A Population-Based 16-Year Study on the Risk Factors of Surgical Site Infection in Patients after Bone Grafting: A Cross-Sectional Study in Taiwan

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Bone grafting is a commonly used orthopedic surgical procedure that will provide bone formation in bone defects or regions of defective bone healing. A major complication following bone grafting is a postoperative recipient graft site infection that is associated with substantial mortality and increased use of medical resources. The purpose of the study was to identify the risk factors associated with infection after bone-grafting surgery.

Data from 1,303,347 patients listed in the Taiwan National Health Insurance Research Database (NHIRD) and admitted to hospitals from 1997 through 2012 who underwent primary bone grafting (mean age: 46.57 years old; mean length of hospital stay: 8.04 days) were analyzed. The incidence of infection by age, hospital stay, gender, income, chronic disease (tuberculosis [TB]; diabetes mellitus [DM]; acquired immunodeficiency syndrome [AIDS]), fracture complications (nonunion; delayed union fracture), types of graft and hospital was evaluated.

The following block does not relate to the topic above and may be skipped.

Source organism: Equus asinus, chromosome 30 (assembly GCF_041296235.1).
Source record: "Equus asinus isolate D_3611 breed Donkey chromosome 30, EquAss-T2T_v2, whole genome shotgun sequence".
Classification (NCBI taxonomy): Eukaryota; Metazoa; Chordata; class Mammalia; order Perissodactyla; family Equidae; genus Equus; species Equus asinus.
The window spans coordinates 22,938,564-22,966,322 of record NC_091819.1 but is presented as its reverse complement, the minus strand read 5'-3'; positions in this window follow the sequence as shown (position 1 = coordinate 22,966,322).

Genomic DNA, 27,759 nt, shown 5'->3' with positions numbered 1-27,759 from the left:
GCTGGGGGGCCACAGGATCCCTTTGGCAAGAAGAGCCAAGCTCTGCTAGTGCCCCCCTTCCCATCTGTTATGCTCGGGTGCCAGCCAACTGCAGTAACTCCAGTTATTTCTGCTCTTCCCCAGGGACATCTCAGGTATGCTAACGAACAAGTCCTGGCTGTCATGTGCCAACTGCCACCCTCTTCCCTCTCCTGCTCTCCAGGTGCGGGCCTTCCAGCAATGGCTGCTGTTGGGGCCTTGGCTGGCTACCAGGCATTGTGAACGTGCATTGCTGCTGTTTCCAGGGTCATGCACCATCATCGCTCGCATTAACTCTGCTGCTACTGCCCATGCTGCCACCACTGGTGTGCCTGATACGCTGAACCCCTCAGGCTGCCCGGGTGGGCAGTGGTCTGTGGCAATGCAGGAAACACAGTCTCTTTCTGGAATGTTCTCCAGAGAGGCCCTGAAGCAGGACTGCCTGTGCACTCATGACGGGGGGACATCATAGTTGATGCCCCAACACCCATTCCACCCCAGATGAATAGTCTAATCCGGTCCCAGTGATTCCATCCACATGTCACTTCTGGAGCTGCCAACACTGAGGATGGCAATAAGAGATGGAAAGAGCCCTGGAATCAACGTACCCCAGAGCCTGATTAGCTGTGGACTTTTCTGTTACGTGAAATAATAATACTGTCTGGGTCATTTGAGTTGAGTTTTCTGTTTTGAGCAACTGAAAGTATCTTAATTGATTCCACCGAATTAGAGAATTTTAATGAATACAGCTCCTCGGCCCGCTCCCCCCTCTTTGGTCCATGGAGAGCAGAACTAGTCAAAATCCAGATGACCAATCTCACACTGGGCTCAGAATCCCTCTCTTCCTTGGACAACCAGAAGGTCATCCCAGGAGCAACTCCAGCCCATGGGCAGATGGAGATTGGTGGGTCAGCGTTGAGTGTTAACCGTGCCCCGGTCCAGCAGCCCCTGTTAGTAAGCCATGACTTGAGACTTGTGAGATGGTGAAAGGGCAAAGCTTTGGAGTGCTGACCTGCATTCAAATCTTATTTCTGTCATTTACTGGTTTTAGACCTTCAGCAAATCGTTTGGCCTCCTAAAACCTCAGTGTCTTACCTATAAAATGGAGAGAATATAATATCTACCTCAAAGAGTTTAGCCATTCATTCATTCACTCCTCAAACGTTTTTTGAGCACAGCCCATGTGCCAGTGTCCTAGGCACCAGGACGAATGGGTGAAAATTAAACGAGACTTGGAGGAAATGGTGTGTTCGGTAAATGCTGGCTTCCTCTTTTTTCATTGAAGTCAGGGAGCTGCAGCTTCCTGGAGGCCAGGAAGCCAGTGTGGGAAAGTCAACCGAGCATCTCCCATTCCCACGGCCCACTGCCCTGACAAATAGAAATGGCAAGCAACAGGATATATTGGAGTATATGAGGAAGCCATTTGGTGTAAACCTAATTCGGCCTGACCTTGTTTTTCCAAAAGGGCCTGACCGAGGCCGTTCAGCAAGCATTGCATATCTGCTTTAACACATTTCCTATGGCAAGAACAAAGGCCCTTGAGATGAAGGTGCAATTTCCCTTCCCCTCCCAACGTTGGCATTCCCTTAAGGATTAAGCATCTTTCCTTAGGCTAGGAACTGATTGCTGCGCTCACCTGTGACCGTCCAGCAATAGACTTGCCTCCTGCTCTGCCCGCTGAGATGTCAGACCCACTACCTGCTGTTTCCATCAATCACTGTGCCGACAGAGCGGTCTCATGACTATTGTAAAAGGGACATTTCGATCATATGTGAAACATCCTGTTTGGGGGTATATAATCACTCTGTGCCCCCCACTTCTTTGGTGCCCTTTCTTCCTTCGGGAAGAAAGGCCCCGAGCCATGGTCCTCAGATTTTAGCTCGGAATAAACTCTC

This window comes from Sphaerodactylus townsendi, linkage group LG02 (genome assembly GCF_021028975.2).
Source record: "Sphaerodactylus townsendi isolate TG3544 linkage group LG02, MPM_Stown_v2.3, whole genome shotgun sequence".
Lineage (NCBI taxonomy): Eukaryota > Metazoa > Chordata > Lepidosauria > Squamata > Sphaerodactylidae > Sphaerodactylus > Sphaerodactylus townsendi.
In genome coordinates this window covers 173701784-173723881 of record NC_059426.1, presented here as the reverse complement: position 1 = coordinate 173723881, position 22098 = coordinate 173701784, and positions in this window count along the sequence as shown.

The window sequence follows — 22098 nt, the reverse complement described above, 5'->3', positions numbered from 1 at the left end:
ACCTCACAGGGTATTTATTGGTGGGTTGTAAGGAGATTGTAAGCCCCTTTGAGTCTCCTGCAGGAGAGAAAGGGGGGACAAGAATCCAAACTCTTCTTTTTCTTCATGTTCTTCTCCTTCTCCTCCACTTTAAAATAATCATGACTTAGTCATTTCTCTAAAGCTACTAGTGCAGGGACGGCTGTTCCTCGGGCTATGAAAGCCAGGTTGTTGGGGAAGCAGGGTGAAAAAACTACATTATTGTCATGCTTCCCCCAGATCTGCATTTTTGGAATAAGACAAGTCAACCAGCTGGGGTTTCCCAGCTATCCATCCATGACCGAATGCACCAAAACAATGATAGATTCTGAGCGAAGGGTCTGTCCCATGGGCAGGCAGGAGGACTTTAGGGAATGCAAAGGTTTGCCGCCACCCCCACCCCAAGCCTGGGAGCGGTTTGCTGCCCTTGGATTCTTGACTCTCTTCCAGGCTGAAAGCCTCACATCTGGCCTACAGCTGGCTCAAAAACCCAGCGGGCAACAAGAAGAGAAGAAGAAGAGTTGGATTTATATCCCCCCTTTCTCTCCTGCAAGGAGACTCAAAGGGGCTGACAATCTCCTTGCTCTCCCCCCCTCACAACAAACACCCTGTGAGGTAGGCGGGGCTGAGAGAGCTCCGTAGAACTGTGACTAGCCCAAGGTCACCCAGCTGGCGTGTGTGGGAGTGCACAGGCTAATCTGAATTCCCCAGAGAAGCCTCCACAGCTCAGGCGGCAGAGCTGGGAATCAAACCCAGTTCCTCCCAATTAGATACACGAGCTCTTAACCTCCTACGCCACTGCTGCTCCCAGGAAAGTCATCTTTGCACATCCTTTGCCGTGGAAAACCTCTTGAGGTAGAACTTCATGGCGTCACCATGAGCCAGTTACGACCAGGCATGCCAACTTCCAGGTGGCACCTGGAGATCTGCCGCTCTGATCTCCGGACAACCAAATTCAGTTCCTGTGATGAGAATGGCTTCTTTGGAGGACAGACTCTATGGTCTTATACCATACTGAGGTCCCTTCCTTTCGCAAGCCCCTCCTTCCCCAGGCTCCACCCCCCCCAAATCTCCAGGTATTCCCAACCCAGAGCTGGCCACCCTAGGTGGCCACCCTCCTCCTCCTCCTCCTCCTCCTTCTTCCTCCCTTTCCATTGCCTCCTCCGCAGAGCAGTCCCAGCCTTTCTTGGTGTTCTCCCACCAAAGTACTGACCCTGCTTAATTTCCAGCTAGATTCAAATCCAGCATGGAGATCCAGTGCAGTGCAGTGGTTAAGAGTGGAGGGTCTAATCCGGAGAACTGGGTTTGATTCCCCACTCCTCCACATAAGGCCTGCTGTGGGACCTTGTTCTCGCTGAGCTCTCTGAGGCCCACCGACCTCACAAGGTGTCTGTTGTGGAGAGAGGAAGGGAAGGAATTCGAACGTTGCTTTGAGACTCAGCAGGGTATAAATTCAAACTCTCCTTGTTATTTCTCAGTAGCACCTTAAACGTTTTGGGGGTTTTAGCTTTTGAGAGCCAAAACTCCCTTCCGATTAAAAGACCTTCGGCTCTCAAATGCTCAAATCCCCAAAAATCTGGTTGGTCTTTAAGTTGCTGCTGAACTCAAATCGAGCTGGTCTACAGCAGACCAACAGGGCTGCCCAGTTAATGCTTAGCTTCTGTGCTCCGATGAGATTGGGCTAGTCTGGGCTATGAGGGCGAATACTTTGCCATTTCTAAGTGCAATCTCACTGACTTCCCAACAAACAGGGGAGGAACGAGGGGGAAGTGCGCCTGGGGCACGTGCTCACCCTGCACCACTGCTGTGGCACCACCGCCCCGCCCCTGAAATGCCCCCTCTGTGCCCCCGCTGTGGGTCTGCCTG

Three percent of the patients developed a postoperative recipient graft site infection. Multivariable analysis revealed that patients were more likely to develop a post bone-grafting surgery infection if they were older, had a longer hospital stay, were male, had a lower income, or had comorbid TB, DM, or AIDS. Patients were more likely to develop an infection if they had a nonunion, an alloplast graft, or treated in a local clinic.

Our findings should provide a clinically relevant reference for surgeons who perform bone grafting. Patients should be informed of the potential risks.

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